Virtual reality

NFL, StatusPro Release New Virtual Reality Game Pro Era

Artrell Hawkins played nine years in the NFL, yet when he wanted to go into coaching, he was told he didn’t have enough experience. His entrepreneurial younger brother, Andrew, himself an NFL veteran, was inspired to help and sought to build an app that would facilitate connections between those with experience in a field “with somebody who would value it, which is typically people who want to be in their shoes,” Andrew Hawkins says.

The idea evolved with the younger Hawkins ruminating on the prospect of a hologram—or some other augmented or virtual representation—delivering the mentorship and feedback. Hawkins further iterated on how this could manifest in sports and began taking meetings with AR and VR companies.

That was the seed of StatusPro and its new virtual reality game, Pro Era, that launches today in partnership with the NFL and NFLPA and with a $5.2 million seed round and strategic investments from the likes of LeBron James, Drake and Naomi Osaka. Ravens quarterback Lamar Jackson, the unanimous 2019 NFL MVP, adorns the cover. Pro Era, which retails for $29.99, is not only the league’s first licensed VR football game but also the first major gaming title to be developed by athletes.

NFL Pro Era is a first-person 3D immersive football gaming experience.

“How do we take what we’ve done in our athletic careers and extract all the fun parts? Like running out of a tunnel. You get to feel what it’s like running out of the NFL tunnel, and that is a moment that I remember specifically being an ‘aha’ moment,” Hawkins says, StatusPro’s chief business officer who co-founded the company with CEO Troy Jones, a former Division I quarterback. “We want to make sure that the experience with everything around the game is always tracking towards authentic—what you hear, what you see, what your optionality is and how you digest everything. And then the end game, we want to make it fun.”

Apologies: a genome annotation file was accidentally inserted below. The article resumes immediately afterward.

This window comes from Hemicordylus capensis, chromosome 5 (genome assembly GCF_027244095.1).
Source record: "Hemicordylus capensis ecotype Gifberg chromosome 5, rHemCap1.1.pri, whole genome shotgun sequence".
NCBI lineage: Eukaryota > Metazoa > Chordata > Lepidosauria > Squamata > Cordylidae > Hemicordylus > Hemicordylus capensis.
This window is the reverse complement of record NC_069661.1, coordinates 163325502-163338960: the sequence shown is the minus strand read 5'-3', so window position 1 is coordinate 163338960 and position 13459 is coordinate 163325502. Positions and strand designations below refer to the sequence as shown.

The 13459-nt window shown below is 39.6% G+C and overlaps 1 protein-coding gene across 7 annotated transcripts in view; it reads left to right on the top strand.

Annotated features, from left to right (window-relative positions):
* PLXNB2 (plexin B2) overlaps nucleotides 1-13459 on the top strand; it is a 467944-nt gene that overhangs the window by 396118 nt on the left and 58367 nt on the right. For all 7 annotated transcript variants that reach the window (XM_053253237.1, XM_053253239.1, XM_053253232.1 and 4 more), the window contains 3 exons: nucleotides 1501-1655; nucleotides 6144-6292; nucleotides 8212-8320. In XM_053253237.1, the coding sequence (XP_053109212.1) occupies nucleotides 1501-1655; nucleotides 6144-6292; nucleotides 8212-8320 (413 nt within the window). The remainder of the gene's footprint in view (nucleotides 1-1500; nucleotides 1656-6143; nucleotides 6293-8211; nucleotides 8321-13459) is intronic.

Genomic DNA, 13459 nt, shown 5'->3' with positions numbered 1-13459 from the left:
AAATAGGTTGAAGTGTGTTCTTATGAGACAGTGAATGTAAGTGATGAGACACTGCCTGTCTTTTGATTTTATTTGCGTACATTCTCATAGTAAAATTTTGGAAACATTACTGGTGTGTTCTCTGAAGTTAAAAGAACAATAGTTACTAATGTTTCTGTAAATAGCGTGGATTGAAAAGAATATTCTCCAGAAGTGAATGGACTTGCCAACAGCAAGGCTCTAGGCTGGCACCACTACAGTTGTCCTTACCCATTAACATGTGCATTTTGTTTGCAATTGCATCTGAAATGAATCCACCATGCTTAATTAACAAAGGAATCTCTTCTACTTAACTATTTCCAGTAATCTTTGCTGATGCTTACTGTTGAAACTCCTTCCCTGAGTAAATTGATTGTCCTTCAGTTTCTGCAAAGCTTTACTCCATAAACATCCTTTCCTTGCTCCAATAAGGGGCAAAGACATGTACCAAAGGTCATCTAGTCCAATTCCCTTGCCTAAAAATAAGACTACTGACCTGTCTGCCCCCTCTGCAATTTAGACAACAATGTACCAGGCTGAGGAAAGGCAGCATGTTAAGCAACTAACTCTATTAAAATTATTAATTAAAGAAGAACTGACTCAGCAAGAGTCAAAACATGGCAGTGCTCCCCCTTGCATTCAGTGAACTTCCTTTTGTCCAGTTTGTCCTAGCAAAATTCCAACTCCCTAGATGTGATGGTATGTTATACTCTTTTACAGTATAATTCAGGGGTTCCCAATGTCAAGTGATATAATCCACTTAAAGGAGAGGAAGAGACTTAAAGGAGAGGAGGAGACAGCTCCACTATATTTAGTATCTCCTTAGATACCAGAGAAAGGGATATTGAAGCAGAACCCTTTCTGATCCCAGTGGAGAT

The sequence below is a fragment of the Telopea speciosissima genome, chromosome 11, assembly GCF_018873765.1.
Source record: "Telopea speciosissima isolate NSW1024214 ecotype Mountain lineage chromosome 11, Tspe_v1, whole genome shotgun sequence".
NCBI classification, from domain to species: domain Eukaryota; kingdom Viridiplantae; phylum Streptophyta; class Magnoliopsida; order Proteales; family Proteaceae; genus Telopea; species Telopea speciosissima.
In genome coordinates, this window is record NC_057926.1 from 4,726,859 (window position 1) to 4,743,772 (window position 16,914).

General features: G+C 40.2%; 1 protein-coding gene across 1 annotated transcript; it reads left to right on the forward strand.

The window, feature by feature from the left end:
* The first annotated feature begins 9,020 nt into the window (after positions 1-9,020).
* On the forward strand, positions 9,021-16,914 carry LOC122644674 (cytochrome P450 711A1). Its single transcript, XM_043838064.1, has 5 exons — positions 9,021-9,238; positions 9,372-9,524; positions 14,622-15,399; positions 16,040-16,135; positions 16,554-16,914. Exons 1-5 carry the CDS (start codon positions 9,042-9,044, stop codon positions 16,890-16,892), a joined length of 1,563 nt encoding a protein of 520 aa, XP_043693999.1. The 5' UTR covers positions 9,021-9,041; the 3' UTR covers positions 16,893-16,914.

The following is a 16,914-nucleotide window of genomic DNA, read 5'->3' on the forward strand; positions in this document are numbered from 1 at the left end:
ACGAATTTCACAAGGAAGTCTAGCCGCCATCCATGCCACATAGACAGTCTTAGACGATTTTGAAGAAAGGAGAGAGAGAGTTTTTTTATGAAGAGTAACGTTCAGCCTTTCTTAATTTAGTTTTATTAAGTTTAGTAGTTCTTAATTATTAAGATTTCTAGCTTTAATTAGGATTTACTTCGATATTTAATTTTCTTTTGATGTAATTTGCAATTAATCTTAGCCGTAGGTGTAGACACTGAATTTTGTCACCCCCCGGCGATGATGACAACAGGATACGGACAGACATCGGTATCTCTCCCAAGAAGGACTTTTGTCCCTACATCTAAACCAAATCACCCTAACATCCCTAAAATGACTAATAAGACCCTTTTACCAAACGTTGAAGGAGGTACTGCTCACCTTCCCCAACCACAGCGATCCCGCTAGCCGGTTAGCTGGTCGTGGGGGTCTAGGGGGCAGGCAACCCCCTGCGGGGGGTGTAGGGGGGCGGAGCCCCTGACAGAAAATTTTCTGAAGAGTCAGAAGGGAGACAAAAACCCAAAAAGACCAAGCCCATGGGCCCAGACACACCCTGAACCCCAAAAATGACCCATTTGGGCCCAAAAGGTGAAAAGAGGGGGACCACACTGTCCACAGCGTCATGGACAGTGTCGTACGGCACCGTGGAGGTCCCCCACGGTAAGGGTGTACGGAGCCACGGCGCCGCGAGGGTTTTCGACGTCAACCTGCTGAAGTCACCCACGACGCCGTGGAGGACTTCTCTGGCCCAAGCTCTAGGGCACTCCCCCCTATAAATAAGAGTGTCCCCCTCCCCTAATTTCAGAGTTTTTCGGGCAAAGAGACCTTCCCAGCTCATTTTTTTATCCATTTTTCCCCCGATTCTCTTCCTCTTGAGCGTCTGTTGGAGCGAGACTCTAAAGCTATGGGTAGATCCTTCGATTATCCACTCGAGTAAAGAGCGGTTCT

The development journey of this game was at times slow—its first demo was ready in 2018—but carefully considered. Hawkins admits now that he has been driven toward this goal for years, earning a master’s degree from Columbia, speaking at the MIT Sloan conference and taking on extensive profile-raising on-air gigs with ESPN, Amazon, NFL Network, Uninterrupted and Roku.

“Everything that I’ve done off the field, from day one, has been to get to this point,” says Hawkins.

By coincidence, Hawkins was connected to this SportTechie reporter on the same August 2017 day a story ran on Mixed River, an extended reality training simulation technology where Jones was VP of sports. An introduction was made, and StatusPro would soon be born.

Pro Era seeks to replicate the experience and vantage point of a quarterback, from calling plays to checking a wrist band for an audible and throwing over and between one’s offensive linemen. The Next Gen Stats player tracking data has informed the players’ abilities and behaviors by training the artificial intelligence engine. There are a variety of game options: two-minute drill, season mode, mini games, practices and even a multiplayer version in which you can play virtual catch with a disparate friend.

Pro Era users can play mini games and drills before advancing to play full 11-on-11 games.

Pro Era users can play mini games and drills before advancing to play full 11-on-11 games.

Hawkins says “there’s no blueprint” for a VR football game, and the creators are eager to see where in Pro Era users gravitate. The underlying technology is already in use by a half-dozen NFL teams in training, so there’s an inherent realism to the game play, but Jones says they tried to gamify the experience somewhat for consumers.

“We understand that VR is new, and the market is still being defined,” adds Jones. “So staying neutral, while in some cases people would frown upon it, we thought it was the best course of action for us because the audience is still growing. And we don’t know what they want. There has never been a licensed NFL VR football game. So it’s impossible to know, the experience that everyone’s going to fall in love with.”